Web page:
Life in the 30s in the South. The "good ole days". Yeah, riiiight.
Actually, narrating this from Scout's POV allows for a lot of innocence of childhood to shine through, and it's optimistic even Scout is making scathing observations and comments on the hypocrisies and bigotry of the times.
I originally read this in high school, like I'm sure a lot of people did, and while it made an impact then, I had largely forgotten a lot about the story aside from Boo Radley and the trial. So I was surprised by how little those actually came into the story, which mostly chronicles Scout and Jem's childhood and summers for the two years leading up to that fateful day in 1935 when Tom Robinson was put on trial. There was never a doubt what the outcome would be, but seeing Jem's hope and absolute certainty, Dill's anger at the injustice of the cross-examination and Scout's struggles to understand what all these big events around her meant in the larger picture gave it a focal point to highlight how not innocent these so-called "simpler and easier" times actually were.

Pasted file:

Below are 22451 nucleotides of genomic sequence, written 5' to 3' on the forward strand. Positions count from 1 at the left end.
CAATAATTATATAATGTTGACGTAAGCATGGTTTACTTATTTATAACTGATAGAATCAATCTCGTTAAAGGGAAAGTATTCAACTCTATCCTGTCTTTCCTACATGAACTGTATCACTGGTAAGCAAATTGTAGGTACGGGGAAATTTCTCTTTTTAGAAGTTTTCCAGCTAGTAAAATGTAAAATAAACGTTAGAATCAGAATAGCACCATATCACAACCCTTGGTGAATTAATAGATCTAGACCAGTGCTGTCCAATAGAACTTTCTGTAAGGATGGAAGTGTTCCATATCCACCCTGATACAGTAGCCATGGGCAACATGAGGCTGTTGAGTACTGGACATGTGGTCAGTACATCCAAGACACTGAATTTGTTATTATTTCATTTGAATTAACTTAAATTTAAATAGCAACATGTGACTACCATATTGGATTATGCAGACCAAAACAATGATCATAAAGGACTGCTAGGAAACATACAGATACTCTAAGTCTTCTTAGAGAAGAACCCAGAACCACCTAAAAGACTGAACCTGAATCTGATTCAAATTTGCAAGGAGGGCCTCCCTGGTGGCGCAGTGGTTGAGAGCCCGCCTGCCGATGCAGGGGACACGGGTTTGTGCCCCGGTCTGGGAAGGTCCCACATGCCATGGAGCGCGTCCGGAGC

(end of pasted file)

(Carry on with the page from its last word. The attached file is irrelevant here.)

I was much more uncomfortable with the casual racism on display by our protags than I was by the outright bigotry of the Ewells and others in town. I had forgotten how prevalent it was in the book.
The world needs more Atticus Finches, and more respect for our mockingbirds, in whatever form they come.